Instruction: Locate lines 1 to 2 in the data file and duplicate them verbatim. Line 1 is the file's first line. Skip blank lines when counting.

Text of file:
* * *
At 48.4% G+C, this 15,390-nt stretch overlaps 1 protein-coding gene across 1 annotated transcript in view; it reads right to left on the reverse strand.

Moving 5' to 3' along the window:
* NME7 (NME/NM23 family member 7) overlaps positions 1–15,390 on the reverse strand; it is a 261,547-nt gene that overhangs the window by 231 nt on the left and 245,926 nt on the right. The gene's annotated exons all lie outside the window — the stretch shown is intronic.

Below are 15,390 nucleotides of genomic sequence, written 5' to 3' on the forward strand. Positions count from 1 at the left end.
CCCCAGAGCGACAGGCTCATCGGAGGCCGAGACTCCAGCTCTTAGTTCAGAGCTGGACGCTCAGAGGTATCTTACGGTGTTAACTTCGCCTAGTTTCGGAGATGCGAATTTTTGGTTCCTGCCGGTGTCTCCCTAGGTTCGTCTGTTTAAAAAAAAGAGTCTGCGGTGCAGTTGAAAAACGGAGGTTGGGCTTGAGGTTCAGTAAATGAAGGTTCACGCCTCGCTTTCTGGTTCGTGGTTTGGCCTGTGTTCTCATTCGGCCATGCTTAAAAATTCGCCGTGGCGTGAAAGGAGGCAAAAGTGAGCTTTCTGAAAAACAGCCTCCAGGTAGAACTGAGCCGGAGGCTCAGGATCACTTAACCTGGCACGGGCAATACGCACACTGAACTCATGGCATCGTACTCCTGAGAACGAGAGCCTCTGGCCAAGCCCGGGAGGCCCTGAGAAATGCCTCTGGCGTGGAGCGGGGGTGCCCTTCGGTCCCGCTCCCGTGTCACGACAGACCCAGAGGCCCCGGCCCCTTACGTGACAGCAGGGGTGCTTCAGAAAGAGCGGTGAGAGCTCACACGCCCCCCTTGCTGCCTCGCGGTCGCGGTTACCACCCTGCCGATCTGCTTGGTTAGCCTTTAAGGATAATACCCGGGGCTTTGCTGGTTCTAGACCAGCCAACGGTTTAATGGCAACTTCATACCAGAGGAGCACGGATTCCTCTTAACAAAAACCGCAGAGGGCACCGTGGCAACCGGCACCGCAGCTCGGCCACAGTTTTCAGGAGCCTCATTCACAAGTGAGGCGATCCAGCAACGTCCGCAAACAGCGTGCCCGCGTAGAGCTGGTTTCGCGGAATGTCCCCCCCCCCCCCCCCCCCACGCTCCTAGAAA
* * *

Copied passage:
At 48.4% G+C, this 15,390-nt stretch overlaps 1 protein-coding gene across 1 annotated transcript in view; it reads right to left on the reverse strand.

Moving 5' to 3' along the window: